What can we expect for manufacturing in 2015? Editorial Director Jeff Reinke sat down with Dan Miklovic, Principal Analyst at LNS Research.
1. From an IT perspective, what will be the biggest trend impacting the investments manufacturers make in 2015?
In 2015, Big Data will be incredibly significant within the manufacturing sector. Different segments of manufacturing will treat Big Data differently, but it is the one thread that will cross virtually every sector of manufacturing. For asset intensive manufacturing operations it will be focused on asset health while for discrete manufacturers such as automotive and aerospace it will encompass an exponential growth in the data related to product content and manufacturing conditions. This would include labor data such as certifications of the people actually assembling the product as well as product stewardship related data. For food and beverage and life sciences companies it will be the combination of these factors, as manufacturers increasing must improve traceability. Every industry will have some variation on this trend. For IT departments the implications range from network capacity, to security, to transfer to the Cloud.
2. There has been a lot of positive news regarding U.S. manufacturing over the last 18 months. Is there one particular report of piece of data that stands out to you? Why?
The return of jobs to the U.S. as companies bring back domestic manufacturing is a stand-out statistic. While the actual numbers vary depending on the type of industry it reflects the fact that technology is once again restoring American competitiveness, which is actually good for the global economy. Even low-cost producers like China are going to benefit from jobs moving back to the U.S. because it means their own economies are growing to the point where wages are increasing and they are developing internal demand, becoming less dependent on exports to sustain their economies. For the U.S. it means employment is increasing, which will boost our economy as well.
3. If you could fast-forward 12 months, what would be the most interesting thing to see or learn about in regards to how manufacturing performs over the next 12 months?
The cost of energy is going to be a big factor impacting manufacturers in the next 12 months. If it keeps on its downward track there will be double impact on manufacturing. Many manufacturers will see their cost of production go down; at the same time increased spending by consumers will drive demand higher. On the other hand if the low prices we are seeing today are short-lived then the opposite will be true, and we will see increasing costs in the face of declining demand.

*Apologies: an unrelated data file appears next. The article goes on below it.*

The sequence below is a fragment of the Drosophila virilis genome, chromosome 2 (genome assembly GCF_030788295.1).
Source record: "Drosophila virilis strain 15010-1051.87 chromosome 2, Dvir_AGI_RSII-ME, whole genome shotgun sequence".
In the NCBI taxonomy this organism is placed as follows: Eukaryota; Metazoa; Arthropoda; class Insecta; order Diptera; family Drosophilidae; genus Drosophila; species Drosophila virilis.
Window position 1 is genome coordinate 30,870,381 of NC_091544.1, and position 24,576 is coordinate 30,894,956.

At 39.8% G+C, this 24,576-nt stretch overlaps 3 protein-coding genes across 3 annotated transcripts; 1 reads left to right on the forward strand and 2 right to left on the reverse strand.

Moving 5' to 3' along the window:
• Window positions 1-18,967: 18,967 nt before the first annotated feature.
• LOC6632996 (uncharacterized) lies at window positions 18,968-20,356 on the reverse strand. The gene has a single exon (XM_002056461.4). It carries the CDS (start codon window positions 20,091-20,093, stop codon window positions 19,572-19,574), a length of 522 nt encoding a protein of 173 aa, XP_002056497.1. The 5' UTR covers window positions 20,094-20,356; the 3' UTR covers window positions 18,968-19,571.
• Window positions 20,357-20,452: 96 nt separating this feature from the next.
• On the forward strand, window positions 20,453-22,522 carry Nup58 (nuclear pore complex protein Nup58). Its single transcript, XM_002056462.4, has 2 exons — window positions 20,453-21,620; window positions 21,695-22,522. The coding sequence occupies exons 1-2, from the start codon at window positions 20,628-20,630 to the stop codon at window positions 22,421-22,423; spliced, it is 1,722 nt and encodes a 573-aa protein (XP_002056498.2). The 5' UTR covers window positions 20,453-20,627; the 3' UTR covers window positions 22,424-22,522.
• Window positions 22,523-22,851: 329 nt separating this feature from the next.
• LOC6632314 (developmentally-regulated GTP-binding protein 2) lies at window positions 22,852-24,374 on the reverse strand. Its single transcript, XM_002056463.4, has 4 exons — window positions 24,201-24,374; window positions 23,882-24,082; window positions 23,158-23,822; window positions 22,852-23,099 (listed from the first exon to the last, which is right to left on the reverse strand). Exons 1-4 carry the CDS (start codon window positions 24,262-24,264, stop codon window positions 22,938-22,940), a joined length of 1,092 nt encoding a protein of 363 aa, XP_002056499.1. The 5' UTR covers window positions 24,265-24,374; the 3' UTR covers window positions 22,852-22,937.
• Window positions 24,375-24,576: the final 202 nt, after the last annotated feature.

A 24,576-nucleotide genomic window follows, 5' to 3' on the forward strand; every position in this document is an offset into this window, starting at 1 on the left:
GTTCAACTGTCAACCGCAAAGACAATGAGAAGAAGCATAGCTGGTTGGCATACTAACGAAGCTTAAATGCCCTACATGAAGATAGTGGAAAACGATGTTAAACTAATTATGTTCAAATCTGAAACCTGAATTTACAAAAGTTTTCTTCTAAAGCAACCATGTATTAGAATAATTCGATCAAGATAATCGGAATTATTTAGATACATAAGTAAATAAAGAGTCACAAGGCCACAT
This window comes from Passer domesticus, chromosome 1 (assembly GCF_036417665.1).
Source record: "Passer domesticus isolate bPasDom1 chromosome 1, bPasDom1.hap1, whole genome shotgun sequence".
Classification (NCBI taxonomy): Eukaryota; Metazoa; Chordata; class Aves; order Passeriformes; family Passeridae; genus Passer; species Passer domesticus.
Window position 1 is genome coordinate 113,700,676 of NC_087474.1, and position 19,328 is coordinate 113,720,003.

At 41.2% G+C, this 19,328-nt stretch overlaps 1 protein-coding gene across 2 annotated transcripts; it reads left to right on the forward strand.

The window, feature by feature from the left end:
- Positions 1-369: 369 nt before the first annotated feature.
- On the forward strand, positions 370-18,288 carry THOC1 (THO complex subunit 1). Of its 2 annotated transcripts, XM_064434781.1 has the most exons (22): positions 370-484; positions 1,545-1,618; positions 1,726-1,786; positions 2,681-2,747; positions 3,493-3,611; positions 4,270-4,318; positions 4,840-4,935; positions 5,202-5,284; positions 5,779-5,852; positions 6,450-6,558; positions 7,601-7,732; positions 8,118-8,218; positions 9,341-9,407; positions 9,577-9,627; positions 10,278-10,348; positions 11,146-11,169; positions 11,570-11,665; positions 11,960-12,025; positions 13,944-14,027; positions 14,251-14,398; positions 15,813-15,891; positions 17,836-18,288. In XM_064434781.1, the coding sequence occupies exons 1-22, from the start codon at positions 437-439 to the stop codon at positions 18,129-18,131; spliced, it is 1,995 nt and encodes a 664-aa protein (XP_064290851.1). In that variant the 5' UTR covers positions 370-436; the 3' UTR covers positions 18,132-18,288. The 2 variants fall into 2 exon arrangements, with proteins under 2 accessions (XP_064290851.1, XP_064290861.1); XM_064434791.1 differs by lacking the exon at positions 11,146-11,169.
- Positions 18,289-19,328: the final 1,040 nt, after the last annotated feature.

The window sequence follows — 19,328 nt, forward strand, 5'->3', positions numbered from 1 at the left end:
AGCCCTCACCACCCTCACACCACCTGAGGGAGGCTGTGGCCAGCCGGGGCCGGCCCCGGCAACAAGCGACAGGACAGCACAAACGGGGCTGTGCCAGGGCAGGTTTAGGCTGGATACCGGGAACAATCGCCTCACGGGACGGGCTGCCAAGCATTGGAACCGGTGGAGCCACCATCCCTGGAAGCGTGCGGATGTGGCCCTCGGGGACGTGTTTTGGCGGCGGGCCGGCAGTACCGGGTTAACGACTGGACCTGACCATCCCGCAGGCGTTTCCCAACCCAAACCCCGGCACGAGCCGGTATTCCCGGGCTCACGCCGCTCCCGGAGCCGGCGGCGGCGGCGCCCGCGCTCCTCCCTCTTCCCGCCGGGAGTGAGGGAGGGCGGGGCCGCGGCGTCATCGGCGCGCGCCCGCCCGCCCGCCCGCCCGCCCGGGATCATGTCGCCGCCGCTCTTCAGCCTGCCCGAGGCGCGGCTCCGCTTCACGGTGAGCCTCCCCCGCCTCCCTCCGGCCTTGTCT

4. Which of the following technologies do you think will have the most impact in 2015, and why?
These all vary by industry so we have to take each one separately:
- 3D Printing
Anywhere you need low volume production like the spare parts environment or the aerospace market, or you are pursuing a strategy of mass customization 3D printing will be the most important technology for you in 2015.
If you are in an industry that requires extensive labor, such as assembly operations or hazardous/inhospitable locations like deep in mines or extreme climatic environments robotics will be an important technology in 2015. In addition, this will also be true if you have precision requirements combined with high speed assembly like the medical device or similar industries.
- Enhanced connectivity
Where the information content about your manufacturing conditions, like in regulated industries or in those where uptime is the difference between profitability and losses, then the ability to leverage every last iota of information about the process(es) will be a critical success factor; so for those industries enhanced connectivity will be the most important technology in 2015.
- Network security
This is the wildcard issue. If what has happened to Sony becomes widespread across industry in an escalating cyber terrorism campaign then all the other bets are out the window and network security will be the issue everybody feels is most important in 2015.
5. If you could give U.S. manufacturers one thing, what would it be?
Smart Connected Devices: The more information we have about what is going on in our manufacturing operations the easier it will be to pursue Operational Excellence, no matter what form it takes in your industry. Regardless of energy price swings, geopolitical turmoil, and the direction the economy takes, enhanced information, properly leveraged, gives manufacturers the power to compete.